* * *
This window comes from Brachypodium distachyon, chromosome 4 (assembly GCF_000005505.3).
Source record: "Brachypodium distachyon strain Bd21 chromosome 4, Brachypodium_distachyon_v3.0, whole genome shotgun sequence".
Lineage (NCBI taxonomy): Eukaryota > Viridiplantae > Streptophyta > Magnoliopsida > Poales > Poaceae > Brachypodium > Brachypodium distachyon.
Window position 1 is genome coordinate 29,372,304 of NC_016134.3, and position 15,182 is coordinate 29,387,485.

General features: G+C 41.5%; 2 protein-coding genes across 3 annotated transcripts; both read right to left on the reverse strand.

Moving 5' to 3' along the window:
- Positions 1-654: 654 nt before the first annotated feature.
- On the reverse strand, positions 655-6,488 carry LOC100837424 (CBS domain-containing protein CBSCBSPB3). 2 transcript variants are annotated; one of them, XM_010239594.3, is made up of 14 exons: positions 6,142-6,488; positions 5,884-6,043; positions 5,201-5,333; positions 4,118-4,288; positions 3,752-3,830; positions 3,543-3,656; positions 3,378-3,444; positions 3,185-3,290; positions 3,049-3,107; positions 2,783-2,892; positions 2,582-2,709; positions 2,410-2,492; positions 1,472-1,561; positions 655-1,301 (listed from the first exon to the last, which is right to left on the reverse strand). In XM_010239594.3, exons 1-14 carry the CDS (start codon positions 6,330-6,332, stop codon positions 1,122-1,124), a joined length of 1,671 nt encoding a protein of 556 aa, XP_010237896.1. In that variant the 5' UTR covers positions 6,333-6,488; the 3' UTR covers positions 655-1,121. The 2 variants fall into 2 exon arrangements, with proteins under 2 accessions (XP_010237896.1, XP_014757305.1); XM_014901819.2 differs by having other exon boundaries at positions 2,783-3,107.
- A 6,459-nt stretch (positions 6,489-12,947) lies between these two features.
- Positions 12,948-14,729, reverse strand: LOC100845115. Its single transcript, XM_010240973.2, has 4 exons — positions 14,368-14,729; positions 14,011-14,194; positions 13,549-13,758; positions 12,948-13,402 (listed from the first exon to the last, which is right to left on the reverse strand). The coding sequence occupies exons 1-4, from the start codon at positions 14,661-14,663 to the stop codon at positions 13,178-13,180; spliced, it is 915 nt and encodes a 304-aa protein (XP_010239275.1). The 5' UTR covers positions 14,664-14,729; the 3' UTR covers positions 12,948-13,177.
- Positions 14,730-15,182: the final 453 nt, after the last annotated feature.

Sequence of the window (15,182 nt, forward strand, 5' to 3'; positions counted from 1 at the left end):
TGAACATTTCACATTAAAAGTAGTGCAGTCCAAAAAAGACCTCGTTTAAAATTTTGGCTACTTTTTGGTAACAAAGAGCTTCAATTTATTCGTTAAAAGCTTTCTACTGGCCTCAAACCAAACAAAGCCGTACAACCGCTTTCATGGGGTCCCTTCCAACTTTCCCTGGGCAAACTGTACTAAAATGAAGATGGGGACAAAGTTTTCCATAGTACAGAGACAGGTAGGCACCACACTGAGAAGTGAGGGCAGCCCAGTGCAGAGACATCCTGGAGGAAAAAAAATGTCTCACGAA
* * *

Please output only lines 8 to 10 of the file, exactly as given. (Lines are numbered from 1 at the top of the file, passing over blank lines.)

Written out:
- On the reverse strand, positions 655-6,488 carry LOC100837424 (CBS domain-containing protein CBSCBSPB3). 2 transcript variants are annotated; one of them, XM_010239594.3, is made up of 14 exons: positions 6,142-6,488; positions 5,884-6,043; positions 5,201-5,333; positions 4,118-4,288; positions 3,752-3,830; positions 3,543-3,656; positions 3,378-3,444; positions 3,185-3,290; positions 3,049-3,107; positions 2,783-2,892; positions 2,582-2,709; positions 2,410-2,492; positions 1,472-1,561; positions 655-1,301 (listed from the first exon to the last, which is right to left on the reverse strand). In XM_010239594.3, exons 1-14 carry the CDS (start codon positions 6,330-6,332, stop codon positions 1,122-1,124), a joined length of 1,671 nt encoding a protein of 556 aa, XP_010237896.1. In that variant the 5' UTR covers positions 6,333-6,488; the 3' UTR covers positions 655-1,121. The 2 variants fall into 2 exon arrangements, with proteins under 2 accessions (XP_010237896.1, XP_014757305.1); XM_014901819.2 differs by having other exon boundaries at positions 2,783-3,107.
- A 6,459-nt stretch (positions 6,489-12,947) lies between these two features.
- Positions 12,948-14,729, reverse strand: LOC100845115. Its single transcript, XM_010240973.2, has 4 exons — positions 14,368-14,729; positions 14,011-14,194; positions 13,549-13,758; positions 12,948-13,402 (listed from the first exon to the last, which is right to left on the reverse strand). The coding sequence occupies exons 1-4, from the start codon at positions 14,661-14,663 to the stop codon at positions 13,178-13,180; spliced, it is 915 nt and encodes a 304-aa protein (XP_010239275.1). The 5' UTR covers positions 14,664-14,729; the 3' UTR covers positions 12,948-13,177.